In addition, black cumin seeds have other pharmacologically positive effects on growth performance of broilers which may also be attributed to its content of volatile oil or essential oil. It has been shown that the essential oil has certain biological functions that could act not only as an antibacterial and antioxidant but also as a stimulant of digestive enzymes in the intestinal mucosa and pancreas that improve digestion of dietary nutrients and feed efficiency, subsequently increasing growth rate.
Effect on blood profile As indicated earlier, black cumin seeds contain a number of macro- and micro- minerals which are responsible for the formation of blood haemoglobin. The seeds also contain specific and non-specific factors contributing to the increased number of white blood cells, especially phagocytes and neutrophils, which play a part in the defence system of the bird and hence reduce mortality (Table 3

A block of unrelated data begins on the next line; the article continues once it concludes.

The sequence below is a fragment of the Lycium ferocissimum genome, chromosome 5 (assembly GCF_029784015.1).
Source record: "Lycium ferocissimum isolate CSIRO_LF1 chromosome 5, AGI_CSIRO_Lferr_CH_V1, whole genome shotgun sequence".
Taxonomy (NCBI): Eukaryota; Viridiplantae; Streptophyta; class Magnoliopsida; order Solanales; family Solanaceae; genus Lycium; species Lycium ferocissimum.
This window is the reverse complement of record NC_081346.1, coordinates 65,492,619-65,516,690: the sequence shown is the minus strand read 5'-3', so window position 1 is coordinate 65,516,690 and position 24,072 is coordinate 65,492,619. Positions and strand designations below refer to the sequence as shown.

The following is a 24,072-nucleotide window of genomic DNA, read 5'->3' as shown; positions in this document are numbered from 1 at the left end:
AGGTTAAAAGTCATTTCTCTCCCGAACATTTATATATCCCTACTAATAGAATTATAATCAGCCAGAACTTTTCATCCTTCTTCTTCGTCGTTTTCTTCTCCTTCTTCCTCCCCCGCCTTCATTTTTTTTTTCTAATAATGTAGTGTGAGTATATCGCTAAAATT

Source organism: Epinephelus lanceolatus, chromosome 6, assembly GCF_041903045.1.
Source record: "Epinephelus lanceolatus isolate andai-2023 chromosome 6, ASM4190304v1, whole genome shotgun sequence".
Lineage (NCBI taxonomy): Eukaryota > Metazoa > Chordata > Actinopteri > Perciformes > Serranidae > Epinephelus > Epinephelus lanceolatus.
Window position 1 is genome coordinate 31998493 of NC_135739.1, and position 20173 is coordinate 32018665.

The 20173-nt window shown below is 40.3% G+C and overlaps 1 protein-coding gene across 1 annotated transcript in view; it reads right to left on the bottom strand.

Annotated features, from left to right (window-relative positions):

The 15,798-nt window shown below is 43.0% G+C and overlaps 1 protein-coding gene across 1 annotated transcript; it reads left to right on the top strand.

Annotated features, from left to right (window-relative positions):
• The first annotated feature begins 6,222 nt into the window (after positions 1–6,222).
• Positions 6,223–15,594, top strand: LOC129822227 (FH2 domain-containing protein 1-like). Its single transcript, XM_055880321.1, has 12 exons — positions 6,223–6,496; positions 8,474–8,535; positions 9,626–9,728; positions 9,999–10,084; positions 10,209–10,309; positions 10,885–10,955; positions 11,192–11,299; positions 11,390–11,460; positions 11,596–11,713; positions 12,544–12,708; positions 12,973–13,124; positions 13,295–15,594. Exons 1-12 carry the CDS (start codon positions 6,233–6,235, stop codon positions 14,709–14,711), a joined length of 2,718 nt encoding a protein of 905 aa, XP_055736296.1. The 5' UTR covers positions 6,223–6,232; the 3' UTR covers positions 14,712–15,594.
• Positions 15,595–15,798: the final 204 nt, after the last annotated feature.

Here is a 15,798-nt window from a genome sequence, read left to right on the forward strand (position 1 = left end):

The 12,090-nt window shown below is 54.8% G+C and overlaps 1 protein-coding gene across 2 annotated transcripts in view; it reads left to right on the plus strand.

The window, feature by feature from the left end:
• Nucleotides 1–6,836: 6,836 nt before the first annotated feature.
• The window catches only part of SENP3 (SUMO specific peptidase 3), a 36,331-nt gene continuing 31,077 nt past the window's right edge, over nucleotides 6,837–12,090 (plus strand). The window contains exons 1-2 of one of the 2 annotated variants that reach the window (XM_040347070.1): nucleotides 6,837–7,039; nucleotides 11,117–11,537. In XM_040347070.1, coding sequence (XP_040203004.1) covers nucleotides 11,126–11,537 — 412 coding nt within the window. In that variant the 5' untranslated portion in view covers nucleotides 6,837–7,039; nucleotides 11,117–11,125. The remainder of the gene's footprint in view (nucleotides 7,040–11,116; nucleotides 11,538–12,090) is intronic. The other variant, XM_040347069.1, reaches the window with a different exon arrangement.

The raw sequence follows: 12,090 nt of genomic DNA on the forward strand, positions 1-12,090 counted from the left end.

Feeding of high dosages of powdered black cumin seeds to laying hens has been shown to decrease population of the harmful bacteria E.coli, probably due to its high content of crude acetone extract. Further, population of the beneficial bacteria Lactobacillus tend to increase with the feeding of black cumin, but this effect was not statistically significant (Figure 1
). These results suggest that the use of black cumin seed could be an effective alternative to synthetic antibiotics for promotion of poultry health and performance. Besides it is environmentally safe and the costs for commercial feed formulation are low.